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Level The Playing Field: Advocating For The Removal Of Major League Baseball’S Prohibition On The Admissibility Of Statcast-Generated Sabermetrics As Evidence In Salary Arbitration Hearings, Christian Podest 2021 Pepperdine University

Level The Playing Field: Advocating For The Removal Of Major League Baseball’S Prohibition On The Admissibility Of Statcast-Generated Sabermetrics As Evidence In Salary Arbitration Hearings, Christian Podest

Pepperdine Dispute Resolution Law Journal

This paper argues that Major League Baseball should amend its Collective Bargaining Agreement (CBA) to remove the outright ban on certain types of statistical evidence to help prove a player’s value. First, the paper briefly describes the history of the compensation system in the MLB and its evolution. Then, it details how final offer arbitration became the default mechanism for resolving compensation disputes between teams and players. The paper subsequently focuses on the Collective Bargaining Agreement’s carve-out of statistical evidence and notes the similarities and differences between Major League Baseball’s evidentiary standards governing salary arbitration hearings and ...


Science And Law: The Quest For The Neutral Expert Witness. A View From The Trenches, Carl B. Meyer 2021 Kapsa & Meyer

Science And Law: The Quest For The Neutral Expert Witness. A View From The Trenches, Carl B. Meyer

Journal of Natural Resources & Environmental Law

No abstract provided.


The Attorney-Client Privilege And Former Employees, Douglas R. Richmond 2021 The Catholic University of America, Columbus School of Law

The Attorney-Client Privilege And Former Employees, Douglas R. Richmond

Catholic University Law Review

Attorney-client relationships are infused with confidentiality, and the attorney-client privilege is critical to the protection of sensitive and important communications between clients and their lawyers. Organizational clients, like individuals, are entitled to assert the attorney-client privilege concerning communications that fall within its scope.

In the organizational context, a common problem is determining who among the entity’s employees speaks on its behalf, such that communications between the entity’s lawyers and those employees may be protected against discovery by the organization’s adversaries and other third parties. And, of course, as organizations experience the inevitable turnover in their workforces, another ...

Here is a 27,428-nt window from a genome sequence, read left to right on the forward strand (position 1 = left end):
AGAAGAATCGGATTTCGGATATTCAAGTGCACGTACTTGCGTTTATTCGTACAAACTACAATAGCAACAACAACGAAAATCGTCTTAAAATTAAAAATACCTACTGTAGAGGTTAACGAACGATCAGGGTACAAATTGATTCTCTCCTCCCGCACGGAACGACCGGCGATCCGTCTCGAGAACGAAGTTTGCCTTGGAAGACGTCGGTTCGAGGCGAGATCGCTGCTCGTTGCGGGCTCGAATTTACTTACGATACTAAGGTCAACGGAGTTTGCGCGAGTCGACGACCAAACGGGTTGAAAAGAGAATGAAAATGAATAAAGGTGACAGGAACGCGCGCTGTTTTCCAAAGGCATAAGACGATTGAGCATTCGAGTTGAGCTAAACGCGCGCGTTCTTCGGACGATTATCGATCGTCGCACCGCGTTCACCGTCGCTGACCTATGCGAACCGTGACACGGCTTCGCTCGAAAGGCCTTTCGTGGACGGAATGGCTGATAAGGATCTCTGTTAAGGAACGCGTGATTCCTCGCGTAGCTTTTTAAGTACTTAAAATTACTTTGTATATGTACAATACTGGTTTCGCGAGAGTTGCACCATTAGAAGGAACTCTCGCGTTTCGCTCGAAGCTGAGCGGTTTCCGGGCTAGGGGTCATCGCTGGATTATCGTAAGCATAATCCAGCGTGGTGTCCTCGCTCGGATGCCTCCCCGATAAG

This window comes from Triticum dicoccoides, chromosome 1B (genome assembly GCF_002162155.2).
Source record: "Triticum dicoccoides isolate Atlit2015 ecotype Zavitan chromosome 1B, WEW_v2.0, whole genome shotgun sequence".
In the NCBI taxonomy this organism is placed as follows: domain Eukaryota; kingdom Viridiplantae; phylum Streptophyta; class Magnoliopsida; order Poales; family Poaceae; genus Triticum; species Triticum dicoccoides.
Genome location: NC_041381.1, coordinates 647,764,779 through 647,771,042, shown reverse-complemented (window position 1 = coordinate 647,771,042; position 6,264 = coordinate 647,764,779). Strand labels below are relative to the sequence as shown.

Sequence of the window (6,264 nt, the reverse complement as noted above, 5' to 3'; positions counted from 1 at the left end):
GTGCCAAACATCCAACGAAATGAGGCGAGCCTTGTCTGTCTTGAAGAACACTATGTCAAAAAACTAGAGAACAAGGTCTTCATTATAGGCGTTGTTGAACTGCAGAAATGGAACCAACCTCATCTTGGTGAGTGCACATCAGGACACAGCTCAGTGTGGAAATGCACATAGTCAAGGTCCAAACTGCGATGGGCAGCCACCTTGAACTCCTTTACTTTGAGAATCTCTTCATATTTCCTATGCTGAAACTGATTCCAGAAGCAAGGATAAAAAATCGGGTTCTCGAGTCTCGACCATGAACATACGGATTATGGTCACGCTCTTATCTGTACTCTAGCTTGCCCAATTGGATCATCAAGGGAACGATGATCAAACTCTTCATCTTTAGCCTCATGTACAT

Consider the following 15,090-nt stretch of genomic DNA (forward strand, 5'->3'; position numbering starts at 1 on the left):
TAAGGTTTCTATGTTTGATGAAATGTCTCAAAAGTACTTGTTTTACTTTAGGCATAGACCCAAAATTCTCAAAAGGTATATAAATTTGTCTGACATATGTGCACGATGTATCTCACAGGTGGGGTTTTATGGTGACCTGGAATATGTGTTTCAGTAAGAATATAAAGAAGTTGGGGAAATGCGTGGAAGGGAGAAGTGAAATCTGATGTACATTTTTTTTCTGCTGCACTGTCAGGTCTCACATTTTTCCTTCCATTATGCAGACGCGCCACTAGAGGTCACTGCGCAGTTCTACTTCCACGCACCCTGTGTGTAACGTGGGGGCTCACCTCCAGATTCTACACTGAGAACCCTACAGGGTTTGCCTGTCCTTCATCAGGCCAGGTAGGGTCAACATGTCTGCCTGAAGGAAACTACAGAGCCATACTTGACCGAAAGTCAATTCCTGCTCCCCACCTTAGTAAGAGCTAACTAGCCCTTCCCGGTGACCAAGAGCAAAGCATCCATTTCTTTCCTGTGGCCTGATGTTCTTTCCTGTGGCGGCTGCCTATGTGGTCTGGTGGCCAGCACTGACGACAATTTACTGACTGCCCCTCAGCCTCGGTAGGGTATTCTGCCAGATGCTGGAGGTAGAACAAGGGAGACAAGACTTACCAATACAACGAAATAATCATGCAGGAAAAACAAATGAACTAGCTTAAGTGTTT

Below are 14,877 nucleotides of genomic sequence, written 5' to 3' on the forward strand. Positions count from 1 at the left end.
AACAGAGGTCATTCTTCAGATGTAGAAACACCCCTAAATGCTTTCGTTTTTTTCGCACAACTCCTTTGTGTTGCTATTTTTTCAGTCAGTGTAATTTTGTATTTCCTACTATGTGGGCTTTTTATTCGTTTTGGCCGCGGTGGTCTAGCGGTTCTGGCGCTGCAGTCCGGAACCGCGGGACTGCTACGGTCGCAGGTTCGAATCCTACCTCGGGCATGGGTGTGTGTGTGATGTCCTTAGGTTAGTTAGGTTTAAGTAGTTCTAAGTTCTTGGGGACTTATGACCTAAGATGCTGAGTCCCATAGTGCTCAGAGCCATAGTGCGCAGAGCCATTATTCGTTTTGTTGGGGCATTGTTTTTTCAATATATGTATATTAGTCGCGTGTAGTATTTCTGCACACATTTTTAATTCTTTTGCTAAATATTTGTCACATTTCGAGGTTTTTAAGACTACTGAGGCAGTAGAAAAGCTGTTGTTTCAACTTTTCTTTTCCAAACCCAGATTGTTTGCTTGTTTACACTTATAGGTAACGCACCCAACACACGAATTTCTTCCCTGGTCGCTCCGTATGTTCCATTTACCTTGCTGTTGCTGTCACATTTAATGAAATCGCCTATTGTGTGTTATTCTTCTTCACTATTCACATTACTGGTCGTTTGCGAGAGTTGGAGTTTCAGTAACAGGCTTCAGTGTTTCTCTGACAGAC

What Telling Of A Survivor's Story Will Finally Force A Remedy? Notes On A Silencing By Lacy Crawford And Is Rape A Crime? A Memoir, An Investigation, And A Manifesto By Michelle Bowdler, Jody Raphael 2021 DePaul University College of Law, USA

What Telling Of A Survivor's Story Will Finally Force A Remedy? Notes On A Silencing By Lacy Crawford And Is Rape A Crime? A Memoir, An Investigation, And A Manifesto By Michelle Bowdler, Jody Raphael

Dignity: A Journal of Analysis of Exploitation and Violence

No abstract provided.


The Liar’S Mark: Character And Forfeiture In Federal Rule Of Evidence 609(A)(2), Jesse Schupack 2021 University of Michigan Law School

The Liar’S Mark: Character And Forfeiture In Federal Rule Of Evidence 609(A)(2), Jesse Schupack

Michigan Law Review

Rule 609(a)(2) of the Federal Rules of Evidence is an outlier. The Rule mandates admission of impeaching evidence of a witness’s past convictions for crimes of dishonesty. It is the only place in the Rules where judges are denied their usual discretion to exclude evidence on the grounds that its admission would be more prejudicial than probative. This Note analyzes three assumptions underlying this unusual Rule: (1) that there is a coherently definable category of crimes of dishonesty, (2) that convictions for crimes of dishonesty are uniquely probative of a person’s character, and (3) that an ...


Social Media User Relationship Framework (Smurf), Anne David, Sarah Morris, Gareth Appleby-Thomas 2021 Cranfield University

Social Media User Relationship Framework (Smurf), Anne David, Sarah Morris, Gareth Appleby-Thomas

Journal of Digital Forensics, Security and Law

The use of social media has spread through many aspects of society, allowing millions of individuals, corporate as well as government entities to leverage the opportunities it affords. These opportunities often end up being exploited by a small percentage of the user community who use it for objectionable or unlawful activities; for example, trolling, cyber bullying, grooming, luring. In some cases, these unlawful activities result in investigations where swift retrieval of critical evidence required in order to save a life.

This paper presents a proof of concept (PoC) framework for social media user attribution. The framework aims to provide digital ...


Suicide In The Evidentiary Spotlight: An Analysis Of The Trustworthiness Of Suicide Notes Under The Federal Residual Exception, Jana J. Haikal 2021 Boston College Law School

Suicide In The Evidentiary Spotlight: An Analysis Of The Trustworthiness Of Suicide Notes Under The Federal Residual Exception, Jana J. Haikal

Boston College Law Review